Openness to experience, though, is just one of the personality dimensions and is not likely to be the sole criterion on which people are recruited, even when the specific job requires high levels of creativity. In the modern workplace factors like low levels of neuroticism (high emotional stability) and high levels of conscientiousness are also sought after. Success, as defined by meeting deadlines, is difficult for people who are disorganised, can’t stick to a schedule or get tasks done on time. Research backs this idea up, finding that greater career success, as measured both in terms of internal factors like job satisfaction and external factors like income, is strongly predicted by higher levels of conscientiousness. Similarly, low levels of neuroticism are also associated with better job performance as emotional stability tends to predict business success.
At one time it may have been the norm to hire the most creative person for a creative job, but in the modern business environment more prosaic factors like budgets and deadlines can dominate. Perhaps in the scramble to hire people who are more conscientiousness and have more emotionally stable personalities, creative industries have lost their characters.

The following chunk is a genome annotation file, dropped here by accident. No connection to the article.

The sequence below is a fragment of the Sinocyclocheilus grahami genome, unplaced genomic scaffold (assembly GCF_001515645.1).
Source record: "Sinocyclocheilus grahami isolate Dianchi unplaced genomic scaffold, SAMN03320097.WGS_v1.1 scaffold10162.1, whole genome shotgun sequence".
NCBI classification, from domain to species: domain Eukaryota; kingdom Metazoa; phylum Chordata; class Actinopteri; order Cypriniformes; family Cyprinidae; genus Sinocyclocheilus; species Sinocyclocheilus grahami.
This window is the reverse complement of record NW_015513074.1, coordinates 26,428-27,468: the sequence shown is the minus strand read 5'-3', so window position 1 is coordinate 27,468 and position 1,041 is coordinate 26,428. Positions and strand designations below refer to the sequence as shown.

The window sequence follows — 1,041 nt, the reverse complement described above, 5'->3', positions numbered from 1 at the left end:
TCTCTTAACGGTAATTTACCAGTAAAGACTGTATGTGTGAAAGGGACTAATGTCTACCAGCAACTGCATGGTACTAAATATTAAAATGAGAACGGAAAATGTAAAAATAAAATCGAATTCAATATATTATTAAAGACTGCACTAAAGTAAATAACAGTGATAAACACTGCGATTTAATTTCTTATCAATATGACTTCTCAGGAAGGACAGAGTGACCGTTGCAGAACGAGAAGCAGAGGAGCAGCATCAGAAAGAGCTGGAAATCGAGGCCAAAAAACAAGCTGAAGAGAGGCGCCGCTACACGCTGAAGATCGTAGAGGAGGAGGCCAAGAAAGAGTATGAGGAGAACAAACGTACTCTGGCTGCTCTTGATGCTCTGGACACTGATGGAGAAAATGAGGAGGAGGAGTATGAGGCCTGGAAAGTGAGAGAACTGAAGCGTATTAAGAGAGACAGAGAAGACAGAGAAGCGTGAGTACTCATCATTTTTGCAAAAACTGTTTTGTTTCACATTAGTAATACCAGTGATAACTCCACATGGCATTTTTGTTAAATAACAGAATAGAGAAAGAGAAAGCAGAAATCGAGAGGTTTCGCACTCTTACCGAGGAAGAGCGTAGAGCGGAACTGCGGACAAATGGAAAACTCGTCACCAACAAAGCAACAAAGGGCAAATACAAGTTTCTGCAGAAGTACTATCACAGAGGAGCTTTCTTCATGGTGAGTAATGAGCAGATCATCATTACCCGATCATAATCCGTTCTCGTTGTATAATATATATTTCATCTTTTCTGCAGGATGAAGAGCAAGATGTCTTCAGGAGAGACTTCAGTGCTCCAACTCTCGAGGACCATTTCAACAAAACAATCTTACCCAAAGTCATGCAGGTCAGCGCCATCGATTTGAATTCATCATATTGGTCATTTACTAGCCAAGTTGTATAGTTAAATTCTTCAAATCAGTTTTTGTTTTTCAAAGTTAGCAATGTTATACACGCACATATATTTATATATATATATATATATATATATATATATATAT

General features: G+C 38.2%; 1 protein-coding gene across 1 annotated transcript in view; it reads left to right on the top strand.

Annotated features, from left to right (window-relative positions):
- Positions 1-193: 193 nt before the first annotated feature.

Jeremy Dean writes about the science of psychology at PsyBlog, www.psyblog.co.uk
So, what does make a character? Becoming a legend through personal involvement in an amusing story always helps, so we managed to dredge up a few stories that have certainly helped to cement ‘character’ status for a few ne’erdowells in the industry.
We’ll kick off with a tale that may bring tears to your eyes and involved Jonathan Shinton of Newhaven.
While on a night out with client Tennents, Jonathan was dared to stick a chilli up his rear end. Never being one to back down from a challenge, regardless of how ridiculous it may be, Shinton thought ‘why the hell not?’. He whipped down his trousers and duly obliged with said chilli.